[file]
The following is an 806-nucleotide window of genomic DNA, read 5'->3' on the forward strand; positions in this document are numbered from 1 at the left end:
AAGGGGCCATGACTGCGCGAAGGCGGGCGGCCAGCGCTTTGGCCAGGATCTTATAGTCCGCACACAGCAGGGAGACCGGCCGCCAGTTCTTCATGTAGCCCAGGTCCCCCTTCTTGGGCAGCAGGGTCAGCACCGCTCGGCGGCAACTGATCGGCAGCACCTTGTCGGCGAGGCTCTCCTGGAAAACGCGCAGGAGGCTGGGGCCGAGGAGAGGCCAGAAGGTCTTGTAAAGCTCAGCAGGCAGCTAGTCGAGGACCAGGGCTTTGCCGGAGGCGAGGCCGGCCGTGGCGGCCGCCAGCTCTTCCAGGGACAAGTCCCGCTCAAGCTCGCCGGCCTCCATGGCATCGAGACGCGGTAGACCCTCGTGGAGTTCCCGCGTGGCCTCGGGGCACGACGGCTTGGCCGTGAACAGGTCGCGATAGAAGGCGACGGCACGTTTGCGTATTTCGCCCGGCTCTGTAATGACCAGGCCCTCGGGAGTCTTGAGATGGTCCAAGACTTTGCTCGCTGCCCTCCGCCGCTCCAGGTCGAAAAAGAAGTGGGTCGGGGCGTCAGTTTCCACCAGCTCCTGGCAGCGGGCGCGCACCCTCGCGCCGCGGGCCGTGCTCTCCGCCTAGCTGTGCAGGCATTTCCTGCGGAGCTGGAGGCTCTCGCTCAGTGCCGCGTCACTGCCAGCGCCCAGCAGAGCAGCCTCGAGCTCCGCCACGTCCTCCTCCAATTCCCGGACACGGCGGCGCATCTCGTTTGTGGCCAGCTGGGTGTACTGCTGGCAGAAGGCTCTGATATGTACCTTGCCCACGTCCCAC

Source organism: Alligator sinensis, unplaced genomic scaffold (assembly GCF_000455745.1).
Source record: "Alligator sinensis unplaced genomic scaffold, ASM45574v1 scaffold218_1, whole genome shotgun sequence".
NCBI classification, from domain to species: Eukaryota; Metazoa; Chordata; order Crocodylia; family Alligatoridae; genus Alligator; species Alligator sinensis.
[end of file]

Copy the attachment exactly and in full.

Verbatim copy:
The following is an 806-nucleotide window of genomic DNA, read 5'->3' on the forward strand; positions in this document are numbered from 1 at the left end:
AAGGGGCCATGACTGCGCGAAGGCGGGCGGCCAGCGCTTTGGCCAGGATCTTATAGTCCGCACACAGCAGGGAGACCGGCCGCCAGTTCTTCATGTAGCCCAGGTCCCCCTTCTTGGGCAGCAGGGTCAGCACCGCTCGGCGGCAACTGATCGGCAGCACCTTGTCGGCGAGGCTCTCCTGGAAAACGCGCAGGAGGCTGGGGCCGAGGAGAGGCCAGAAGGTCTTGTAAAGCTCAGCAGGCAGCTAGTCGAGGACCAGGGCTTTGCCGGAGGCGAGGCCGGCCGTGGCGGCCGCCAGCTCTTCCAGGGACAAGTCCCGCTCAAGCTCGCCGGCCTCCATGGCATCGAGACGCGGTAGACCCTCGTGGAGTTCCCGCGTGGCCTCGGGGCACGACGGCTTGGCCGTGAACAGGTCGCGATAGAAGGCGACGGCACGTTTGCGTATTTCGCCCGGCTCTGTAATGACCAGGCCCTCGGGAGTCTTGAGATGGTCCAAGACTTTGCTCGCTGCCCTCCGCCGCTCCAGGTCGAAAAAGAAGTGGGTCGGGGCGTCAGTTTCCACCAGCTCCTGGCAGCGGGCGCGCACCCTCGCGCCGCGGGCCGTGCTCTCCGCCTAGCTGTGCAGGCATTTCCTGCGGAGCTGGAGGCTCTCGCTCAGTGCCGCGTCACTGCCAGCGCCCAGCAGAGCAGCCTCGAGCTCCGCCACGTCCTCCTCCAATTCCCGGACACGGCGGCGCATCTCGTTTGTGGCCAGCTGGGTGTACTGCTGGCAGAAGGCTCTGATATGTACCTTGCCCACGTCCCAC

Source organism: Alligator sinensis, unplaced genomic scaffold (assembly GCF_000455745.1).
Source record: "Alligator sinensis unplaced genomic scaffold, ASM45574v1 scaffold218_1, whole genome shotgun sequence".
NCBI classification, from domain to species: Eukaryota; Metazoa; Chordata; order Crocodylia; family Alligatoridae; genus Alligator; species Alligator sinensis.